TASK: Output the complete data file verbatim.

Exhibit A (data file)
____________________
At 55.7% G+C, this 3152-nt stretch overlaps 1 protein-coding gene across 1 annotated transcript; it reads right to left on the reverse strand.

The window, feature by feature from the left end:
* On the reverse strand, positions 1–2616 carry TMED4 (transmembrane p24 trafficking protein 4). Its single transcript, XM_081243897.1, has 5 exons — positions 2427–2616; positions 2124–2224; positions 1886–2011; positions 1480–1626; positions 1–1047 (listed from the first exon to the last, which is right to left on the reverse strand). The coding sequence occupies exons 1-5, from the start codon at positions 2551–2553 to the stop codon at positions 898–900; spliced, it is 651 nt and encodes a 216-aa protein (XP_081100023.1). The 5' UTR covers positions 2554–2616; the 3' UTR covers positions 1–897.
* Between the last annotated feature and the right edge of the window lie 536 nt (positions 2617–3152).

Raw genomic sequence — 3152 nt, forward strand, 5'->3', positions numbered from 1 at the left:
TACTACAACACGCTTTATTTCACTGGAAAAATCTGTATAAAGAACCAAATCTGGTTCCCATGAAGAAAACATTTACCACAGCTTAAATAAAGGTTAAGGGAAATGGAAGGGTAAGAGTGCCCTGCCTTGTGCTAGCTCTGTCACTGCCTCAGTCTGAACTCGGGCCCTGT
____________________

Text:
At 55.7% G+C, this 3152-nt stretch overlaps 1 protein-coding gene across 1 annotated transcript; it reads right to left on the reverse strand.

The window, feature by feature from the left end:
* On the reverse strand, positions 1–2616 carry TMED4 (transmembrane p24 trafficking protein 4). Its single transcript, XM_081243897.1, has 5 exons — positions 2427–2616; positions 2124–2224; positions 1886–2011; positions 1480–1626; positions 1–1047 (listed from the first exon to the last, which is right to left on the reverse strand). The coding sequence occupies exons 1-5, from the start codon at positions 2551–2553 to the stop codon at positions 898–900; spliced, it is 651 nt and encodes a 216-aa protein (XP_081100023.1). The 5' UTR covers positions 2554–2616; the 3' UTR covers positions 1–897.
* Between the last annotated feature and the right edge of the window lie 536 nt (positions 2617–3152).

Raw genomic sequence — 3152 nt, forward strand, 5'->3', positions numbered from 1 at the left:
TACTACAACACGCTTTATTTCACTGGAAAAATCTGTATAAAGAACCAAATCTGGTTCCCATGAAGAAAACATTTACCACAGCTTAAATAAAGGTTAAGGGAAATGGAAGGGTAAGAGTGCCCTGCCTTGTGCTAGCTCTGTCACTGCCTCAGTCTGAACTCGGGCCCTGT